Developments in Auditing and Accounting

January 16, 2019

In 2019 the board of directors, and especially the audit committee, at nearly every company will face a few continuing issues from the world of accounting and auditing that have had a lot of attention in recent years. But there are also a handful of sleeper issues that are emerging more slowly and whose impact is not yet clear.

The Marquee Items for 2019

“Critical Audit Matters” 

In 2017 the Public Company Accounting Oversight Board (“PCAOB”) amended its standards for audit reports, and the most important of these changes will require the auditor to report on Critical Audit Matters (“CAMs”). For a large accelerated filer with a December fiscal year, the disclosure will first appear in the 2019 10-K in early 2020, but for companies with fiscal years ending earlier in the second half, the first 10-Ks with CAMs will appear in late 2019.

Auditors will have to identify matters that are communicated or required to be communicated to the audit committee and that (i) relate to accounts or disclosures that are material to the consolidated financial statements and (ii) involve especially challenging, subjective, or complex auditor judgments.

CAM reporting will require close coordination between the auditor, management and the audit committee, and it may well require management to develop new disclosures that are consistent with what the auditor will disclose in its report. To frontload this coordination audit firms have been pushing companies to conduct “dry runs” to identify CAMs now and tune up the related disclosures in the 2018 10-K.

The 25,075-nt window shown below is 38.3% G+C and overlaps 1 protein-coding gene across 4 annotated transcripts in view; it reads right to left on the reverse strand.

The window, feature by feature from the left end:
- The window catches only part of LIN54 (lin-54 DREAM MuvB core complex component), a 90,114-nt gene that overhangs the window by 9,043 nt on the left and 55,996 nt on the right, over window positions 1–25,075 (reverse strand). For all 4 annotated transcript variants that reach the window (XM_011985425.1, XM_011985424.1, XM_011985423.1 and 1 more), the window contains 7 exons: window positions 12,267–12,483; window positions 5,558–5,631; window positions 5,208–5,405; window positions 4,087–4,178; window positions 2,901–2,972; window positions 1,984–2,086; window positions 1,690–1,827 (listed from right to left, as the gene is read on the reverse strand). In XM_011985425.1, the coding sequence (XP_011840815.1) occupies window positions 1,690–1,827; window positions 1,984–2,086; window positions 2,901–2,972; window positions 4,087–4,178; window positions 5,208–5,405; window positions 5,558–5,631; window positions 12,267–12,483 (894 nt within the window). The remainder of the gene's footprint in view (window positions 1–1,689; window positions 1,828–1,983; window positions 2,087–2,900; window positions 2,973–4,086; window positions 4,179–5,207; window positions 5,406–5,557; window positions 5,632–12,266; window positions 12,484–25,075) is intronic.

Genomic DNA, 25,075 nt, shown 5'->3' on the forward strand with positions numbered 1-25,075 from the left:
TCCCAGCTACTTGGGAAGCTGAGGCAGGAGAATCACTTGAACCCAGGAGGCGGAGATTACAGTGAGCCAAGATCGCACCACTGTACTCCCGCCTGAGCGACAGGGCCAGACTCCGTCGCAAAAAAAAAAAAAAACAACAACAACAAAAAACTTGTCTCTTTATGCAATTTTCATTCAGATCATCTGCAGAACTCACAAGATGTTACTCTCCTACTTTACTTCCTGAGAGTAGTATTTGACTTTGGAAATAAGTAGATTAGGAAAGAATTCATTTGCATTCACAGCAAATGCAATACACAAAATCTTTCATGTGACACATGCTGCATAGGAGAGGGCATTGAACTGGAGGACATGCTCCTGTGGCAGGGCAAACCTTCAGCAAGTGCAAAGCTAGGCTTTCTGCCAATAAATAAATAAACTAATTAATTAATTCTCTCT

New Accounting Standards

For several years now, the preparation of financial statements has been complicated by the adoption and implementation of major new accounting standards – especially ASC 606 on revenue recognition and ASC 842 on lease accounting.

The implementation cycle is long, and each phase of the cycle involves the board of directors in a different way. Before effectiveness, when the company is learning how to apply the standard, the audit committee should be encouraging early consideration and disclosure of its likely impact; the SEC has been insisting that this element of oversight is an important governance issue. This is where the leasing standard currently stands, and this year disclosures on its impact will need to become increasingly specific. The leasing standard will have a dramatic impact on some balance sheets and may also have covenant implications for some companies.